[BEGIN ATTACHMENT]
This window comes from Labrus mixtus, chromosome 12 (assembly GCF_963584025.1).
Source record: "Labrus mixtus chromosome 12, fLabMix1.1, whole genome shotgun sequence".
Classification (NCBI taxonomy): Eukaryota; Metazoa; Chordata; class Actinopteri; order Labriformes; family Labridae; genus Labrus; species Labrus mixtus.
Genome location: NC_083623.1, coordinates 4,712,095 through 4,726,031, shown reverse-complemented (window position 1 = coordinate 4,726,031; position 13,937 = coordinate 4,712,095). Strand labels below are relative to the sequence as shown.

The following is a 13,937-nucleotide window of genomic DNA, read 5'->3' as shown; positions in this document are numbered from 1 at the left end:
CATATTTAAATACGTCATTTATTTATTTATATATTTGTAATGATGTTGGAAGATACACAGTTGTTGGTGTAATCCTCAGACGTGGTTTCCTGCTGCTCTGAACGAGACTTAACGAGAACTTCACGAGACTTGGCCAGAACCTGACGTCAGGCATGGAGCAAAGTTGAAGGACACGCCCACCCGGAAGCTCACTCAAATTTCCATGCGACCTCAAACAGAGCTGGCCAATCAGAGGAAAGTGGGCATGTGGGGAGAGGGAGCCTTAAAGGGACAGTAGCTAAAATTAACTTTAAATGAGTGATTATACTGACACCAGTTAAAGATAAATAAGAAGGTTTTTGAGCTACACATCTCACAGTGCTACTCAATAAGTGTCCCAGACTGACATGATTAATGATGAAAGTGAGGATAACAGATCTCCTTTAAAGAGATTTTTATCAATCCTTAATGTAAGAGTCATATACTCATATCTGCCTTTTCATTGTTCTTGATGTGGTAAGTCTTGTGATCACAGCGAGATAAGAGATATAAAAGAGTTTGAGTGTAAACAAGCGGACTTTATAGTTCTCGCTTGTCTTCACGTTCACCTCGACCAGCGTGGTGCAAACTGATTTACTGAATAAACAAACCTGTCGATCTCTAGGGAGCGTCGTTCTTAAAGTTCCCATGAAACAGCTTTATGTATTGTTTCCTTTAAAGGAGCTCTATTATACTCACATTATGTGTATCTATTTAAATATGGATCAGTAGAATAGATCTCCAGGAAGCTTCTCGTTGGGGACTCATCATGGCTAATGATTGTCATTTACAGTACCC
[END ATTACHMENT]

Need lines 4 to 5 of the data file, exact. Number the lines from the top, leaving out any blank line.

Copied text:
Genome location: NC_083623.1, coordinates 4,712,095 through 4,726,031, shown reverse-complemented (window position 1 = coordinate 4,726,031; position 13,937 = coordinate 4,712,095). Strand labels below are relative to the sequence as shown.

The following is a 13,937-nucleotide window of genomic DNA, read 5'->3' as shown; positions in this document are numbered from 1 at the left end: